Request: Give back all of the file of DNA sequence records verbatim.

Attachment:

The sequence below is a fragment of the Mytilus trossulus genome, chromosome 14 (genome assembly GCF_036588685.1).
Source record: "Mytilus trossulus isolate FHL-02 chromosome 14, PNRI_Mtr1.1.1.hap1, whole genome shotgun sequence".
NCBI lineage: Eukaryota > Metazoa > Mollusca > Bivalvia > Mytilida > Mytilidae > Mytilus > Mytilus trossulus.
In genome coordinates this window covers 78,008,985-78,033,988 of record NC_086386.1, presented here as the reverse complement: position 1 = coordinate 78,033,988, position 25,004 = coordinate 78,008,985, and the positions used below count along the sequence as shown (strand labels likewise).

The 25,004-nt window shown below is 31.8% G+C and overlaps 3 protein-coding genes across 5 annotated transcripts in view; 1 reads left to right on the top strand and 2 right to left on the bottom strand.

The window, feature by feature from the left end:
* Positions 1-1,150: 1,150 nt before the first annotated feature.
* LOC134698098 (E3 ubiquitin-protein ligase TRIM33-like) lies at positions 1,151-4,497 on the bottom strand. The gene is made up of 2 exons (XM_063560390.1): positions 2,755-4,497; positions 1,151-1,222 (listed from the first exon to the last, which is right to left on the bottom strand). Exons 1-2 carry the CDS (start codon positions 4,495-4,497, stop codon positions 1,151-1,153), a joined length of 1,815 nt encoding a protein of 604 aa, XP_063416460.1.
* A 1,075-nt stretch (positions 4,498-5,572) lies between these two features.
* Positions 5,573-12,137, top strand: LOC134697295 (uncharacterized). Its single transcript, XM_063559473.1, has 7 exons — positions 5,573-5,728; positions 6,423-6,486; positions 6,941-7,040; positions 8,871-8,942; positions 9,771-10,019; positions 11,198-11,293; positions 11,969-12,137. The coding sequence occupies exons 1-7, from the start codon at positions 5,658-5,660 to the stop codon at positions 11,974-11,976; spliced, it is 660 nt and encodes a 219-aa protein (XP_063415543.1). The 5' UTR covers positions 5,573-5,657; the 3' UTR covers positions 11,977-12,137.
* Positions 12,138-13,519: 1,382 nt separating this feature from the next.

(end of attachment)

The sequence below is a fragment of the Mytilus trossulus genome, chromosome 14 (genome assembly GCF_036588685.1).
Source record: "Mytilus trossulus isolate FHL-02 chromosome 14, PNRI_Mtr1.1.1.hap1, whole genome shotgun sequence".
NCBI lineage: Eukaryota > Metazoa > Mollusca > Bivalvia > Mytilida > Mytilidae > Mytilus > Mytilus trossulus.
In genome coordinates this window covers 78,008,985-78,033,988 of record NC_086386.1, presented here as the reverse complement: position 1 = coordinate 78,033,988, position 25,004 = coordinate 78,008,985, and the positions used below count along the sequence as shown (strand labels likewise).

The 25,004-nt window shown below is 31.8% G+C and overlaps 3 protein-coding genes across 5 annotated transcripts in view; 1 reads left to right on the top strand and 2 right to left on the bottom strand.

The window, feature by feature from the left end:
* Positions 1-1,150: 1,150 nt before the first annotated feature.
* LOC134698098 (E3 ubiquitin-protein ligase TRIM33-like) lies at positions 1,151-4,497 on the bottom strand. The gene is made up of 2 exons (XM_063560390.1): positions 2,755-4,497; positions 1,151-1,222 (listed from the first exon to the last, which is right to left on the bottom strand). Exons 1-2 carry the CDS (start codon positions 4,495-4,497, stop codon positions 1,151-1,153), a joined length of 1,815 nt encoding a protein of 604 aa, XP_063416460.1.
* A 1,075-nt stretch (positions 4,498-5,572) lies between these two features.
* Positions 5,573-12,137, top strand: LOC134697295 (uncharacterized). Its single transcript, XM_063559473.1, has 7 exons — positions 5,573-5,728; positions 6,423-6,486; positions 6,941-7,040; positions 8,871-8,942; positions 9,771-10,019; positions 11,198-11,293; positions 11,969-12,137. The coding sequence occupies exons 1-7, from the start codon at positions 5,658-5,660 to the stop codon at positions 11,974-11,976; spliced, it is 660 nt and encodes a 219-aa protein (XP_063415543.1). The 5' UTR covers positions 5,573-5,657; the 3' UTR covers positions 11,977-12,137.
* Positions 12,138-13,519: 1,382 nt separating this feature from the next.